For example, they want this 3D world to be able to navigate, move objects freely, and create cool advertisements.
The idea was very innovative at the time. In early 2000, when 3D browsers were developed, computer systems did not even have enough memory and fast broadband to support it.
But Lee believes that we can’t wait until all the technologies can meet the needs of 3D browsers before we can develop it.
After that, they developed it successfully, and the 3D browser worked quite well in the early stage.
Kaifu Lee is quite confident about the high-tech product he has developed. He thinks that it has the best VR technology in the world, and it must also have sufficient market demand.
But when Kaifu Lee’s team showed the product to the CEO of the company, the CEO threw cold water on him.
The CEO said that the company has spent a lot of resources to develop it, but it does not think that the product has market value, so it is not willing to keep the product.
Kaifu Lee refused to accept and wanted to collect evidence to refute the CEO.
So, the CEO set a task for Kaifu Lee, asking him to go to the market to find buyers, sell the 3D browser, and see how many people are willing to spend for it.
Li Kaifu’s initial self-confidence has disappeared in the face of real market demand. No one in the market was willing to buy it, and finally Kaifu had to sell it at a very low price.
Kaifu Lee’s failure in selling 3D browser products can be attributed to two reasons
First, technology cannot be commercialized.
When the entrepreneurial team develops products, they only focus on technical innovation, but do not consider the practical innovation of technology.
Second, technology has proven to be “pseudo requirements.”.
At the time, perhaps 3D technology was advanced. But when consumers use browsers, they don’t need to use 3D technology. The R & D team thinks that it can realize navigation function and make cool advertisements, but consumers don’t necessarily need 3D effect when using navigation function or watching advertisements.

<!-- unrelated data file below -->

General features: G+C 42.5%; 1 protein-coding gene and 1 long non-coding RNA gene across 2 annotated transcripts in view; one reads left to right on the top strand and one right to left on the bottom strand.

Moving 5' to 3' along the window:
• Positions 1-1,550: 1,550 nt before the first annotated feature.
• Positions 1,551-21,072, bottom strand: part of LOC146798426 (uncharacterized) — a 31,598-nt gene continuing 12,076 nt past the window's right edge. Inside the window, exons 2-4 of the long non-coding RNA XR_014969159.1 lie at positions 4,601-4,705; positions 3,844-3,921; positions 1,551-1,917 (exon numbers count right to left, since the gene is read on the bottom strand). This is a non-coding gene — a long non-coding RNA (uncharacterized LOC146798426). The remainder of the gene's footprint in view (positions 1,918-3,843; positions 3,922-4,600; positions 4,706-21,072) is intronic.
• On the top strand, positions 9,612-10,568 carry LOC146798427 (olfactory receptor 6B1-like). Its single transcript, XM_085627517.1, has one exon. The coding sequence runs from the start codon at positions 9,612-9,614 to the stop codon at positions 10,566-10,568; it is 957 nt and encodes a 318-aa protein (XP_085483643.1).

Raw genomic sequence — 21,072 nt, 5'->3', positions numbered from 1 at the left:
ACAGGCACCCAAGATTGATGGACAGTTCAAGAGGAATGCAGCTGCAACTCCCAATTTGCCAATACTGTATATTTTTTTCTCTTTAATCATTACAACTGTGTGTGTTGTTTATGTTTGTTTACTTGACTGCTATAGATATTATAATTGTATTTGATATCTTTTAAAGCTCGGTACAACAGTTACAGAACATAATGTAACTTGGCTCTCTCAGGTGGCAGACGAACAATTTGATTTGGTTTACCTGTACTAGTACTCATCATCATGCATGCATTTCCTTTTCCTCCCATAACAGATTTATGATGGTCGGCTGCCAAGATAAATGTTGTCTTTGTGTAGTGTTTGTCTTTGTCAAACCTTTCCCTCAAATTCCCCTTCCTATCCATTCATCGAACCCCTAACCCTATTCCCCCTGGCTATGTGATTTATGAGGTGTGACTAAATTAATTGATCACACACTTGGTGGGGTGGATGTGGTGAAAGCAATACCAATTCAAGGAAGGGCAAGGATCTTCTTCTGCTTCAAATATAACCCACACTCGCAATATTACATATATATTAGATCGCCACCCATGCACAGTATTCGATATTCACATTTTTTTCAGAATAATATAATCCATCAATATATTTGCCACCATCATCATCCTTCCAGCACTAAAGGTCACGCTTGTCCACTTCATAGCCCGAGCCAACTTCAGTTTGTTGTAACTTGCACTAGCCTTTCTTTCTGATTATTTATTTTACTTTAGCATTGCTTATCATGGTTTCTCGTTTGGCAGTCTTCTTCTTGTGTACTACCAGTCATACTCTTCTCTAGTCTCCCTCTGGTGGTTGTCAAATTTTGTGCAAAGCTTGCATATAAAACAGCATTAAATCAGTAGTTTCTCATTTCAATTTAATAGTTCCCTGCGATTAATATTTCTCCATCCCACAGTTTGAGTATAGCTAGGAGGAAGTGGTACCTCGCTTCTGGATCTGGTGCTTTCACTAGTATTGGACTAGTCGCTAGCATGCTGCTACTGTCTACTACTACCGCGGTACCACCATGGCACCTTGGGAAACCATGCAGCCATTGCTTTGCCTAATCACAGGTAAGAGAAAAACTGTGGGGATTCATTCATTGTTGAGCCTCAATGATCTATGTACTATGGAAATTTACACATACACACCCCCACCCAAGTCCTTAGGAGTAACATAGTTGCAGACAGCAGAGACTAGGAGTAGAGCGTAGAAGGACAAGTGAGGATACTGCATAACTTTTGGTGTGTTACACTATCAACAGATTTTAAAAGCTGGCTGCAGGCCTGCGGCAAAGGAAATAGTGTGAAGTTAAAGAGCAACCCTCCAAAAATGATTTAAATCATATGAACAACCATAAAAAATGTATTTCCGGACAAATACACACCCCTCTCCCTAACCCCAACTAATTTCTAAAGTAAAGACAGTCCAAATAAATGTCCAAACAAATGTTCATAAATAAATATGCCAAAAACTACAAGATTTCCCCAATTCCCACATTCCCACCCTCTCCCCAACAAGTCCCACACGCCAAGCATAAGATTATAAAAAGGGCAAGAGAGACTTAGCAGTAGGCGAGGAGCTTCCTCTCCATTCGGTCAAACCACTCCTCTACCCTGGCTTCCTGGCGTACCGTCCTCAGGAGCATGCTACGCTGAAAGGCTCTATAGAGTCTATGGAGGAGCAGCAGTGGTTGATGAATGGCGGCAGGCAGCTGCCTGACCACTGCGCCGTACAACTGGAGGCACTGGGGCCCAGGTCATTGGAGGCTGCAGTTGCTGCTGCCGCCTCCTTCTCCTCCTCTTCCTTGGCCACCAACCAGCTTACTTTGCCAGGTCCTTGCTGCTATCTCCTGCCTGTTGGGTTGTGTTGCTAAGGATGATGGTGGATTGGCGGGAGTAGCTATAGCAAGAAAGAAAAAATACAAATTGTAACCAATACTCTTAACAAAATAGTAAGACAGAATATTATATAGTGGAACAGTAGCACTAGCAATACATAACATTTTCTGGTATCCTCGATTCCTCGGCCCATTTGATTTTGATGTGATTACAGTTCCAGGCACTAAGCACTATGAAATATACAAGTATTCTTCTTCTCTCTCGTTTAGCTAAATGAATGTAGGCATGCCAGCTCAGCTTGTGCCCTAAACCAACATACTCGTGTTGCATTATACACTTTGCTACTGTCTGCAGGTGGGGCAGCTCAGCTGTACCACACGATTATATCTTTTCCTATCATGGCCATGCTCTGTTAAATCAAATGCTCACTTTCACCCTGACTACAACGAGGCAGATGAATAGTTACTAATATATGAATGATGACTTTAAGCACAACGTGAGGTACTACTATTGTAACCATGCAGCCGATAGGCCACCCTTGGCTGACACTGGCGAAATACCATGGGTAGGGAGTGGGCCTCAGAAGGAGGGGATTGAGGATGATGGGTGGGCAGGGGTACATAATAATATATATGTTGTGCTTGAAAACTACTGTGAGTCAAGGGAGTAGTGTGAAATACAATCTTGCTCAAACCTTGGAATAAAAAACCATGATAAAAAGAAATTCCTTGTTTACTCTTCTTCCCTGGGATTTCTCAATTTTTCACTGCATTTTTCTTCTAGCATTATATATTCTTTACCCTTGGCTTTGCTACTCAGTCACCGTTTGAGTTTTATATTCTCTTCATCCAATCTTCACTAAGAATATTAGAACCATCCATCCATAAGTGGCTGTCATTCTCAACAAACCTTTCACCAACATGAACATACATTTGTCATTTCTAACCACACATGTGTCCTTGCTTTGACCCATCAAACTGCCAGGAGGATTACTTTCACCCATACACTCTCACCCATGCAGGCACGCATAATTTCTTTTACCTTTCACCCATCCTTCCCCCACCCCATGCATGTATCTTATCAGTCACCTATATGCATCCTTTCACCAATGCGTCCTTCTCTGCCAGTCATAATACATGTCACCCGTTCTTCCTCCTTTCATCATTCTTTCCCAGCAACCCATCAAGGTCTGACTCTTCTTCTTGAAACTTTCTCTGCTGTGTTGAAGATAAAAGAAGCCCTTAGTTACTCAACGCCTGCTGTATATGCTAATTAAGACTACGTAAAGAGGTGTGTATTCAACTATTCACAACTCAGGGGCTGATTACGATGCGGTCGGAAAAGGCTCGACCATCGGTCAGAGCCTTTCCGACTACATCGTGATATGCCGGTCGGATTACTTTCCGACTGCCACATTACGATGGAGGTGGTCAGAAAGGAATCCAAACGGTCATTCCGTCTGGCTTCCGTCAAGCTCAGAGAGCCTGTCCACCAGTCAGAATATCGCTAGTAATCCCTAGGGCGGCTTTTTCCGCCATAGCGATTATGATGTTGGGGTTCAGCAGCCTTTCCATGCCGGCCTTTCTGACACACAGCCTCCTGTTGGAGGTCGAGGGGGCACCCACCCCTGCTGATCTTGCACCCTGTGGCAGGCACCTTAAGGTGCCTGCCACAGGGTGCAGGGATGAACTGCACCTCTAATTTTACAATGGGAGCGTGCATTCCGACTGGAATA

Therefore, the demand conceived by the R & D team is actually a “pseudo demand” for consumers.
For many high-tech start-up teams, “pseudo demand” is not easy to detect. They often regard the hard-working products as their own children, and have invested a lot of time and effort for them, and have unlimited expectations that it can benefit the lives of users.
As a result, many start-up projects carry the original vision of the team, but whether these expectations are suitable for the market is uncertain.

Many product managers agree that some entrepreneurial teams have mastered strong technology R & D capabilities, but the products with cutting-edge technology are not necessarily in line with the logic of demand.
The story of Kaifu Lee’s development and sales of 3D browsers may be called the “Lee Kaifu trap”.
This “trap” is beautiful and imaginative. But its biggest danger is whether the technology can be productized when the entrepreneurial team carries out technology research and innovation? Can this product meet the needs of consumers now or in the future?
The biggest difference between technological innovation and business innovation is their boundary and quantifiable.
In today’s China, under the circumstances of industrial progress and Sino US trade friction, an exciting upsurge of scientific and technological innovation is breaking out. In the long run, this is of decisive significance for China’s industrial economy.
However, when it comes to every technological innovation and entrepreneurship project, we must consider the application ability of the market and the needs of consumers. Among them, there is a subtle and dangerous “Lee Kaifu trap”.
(statement: This article only represents the author’s point of view, not Sina’s position.)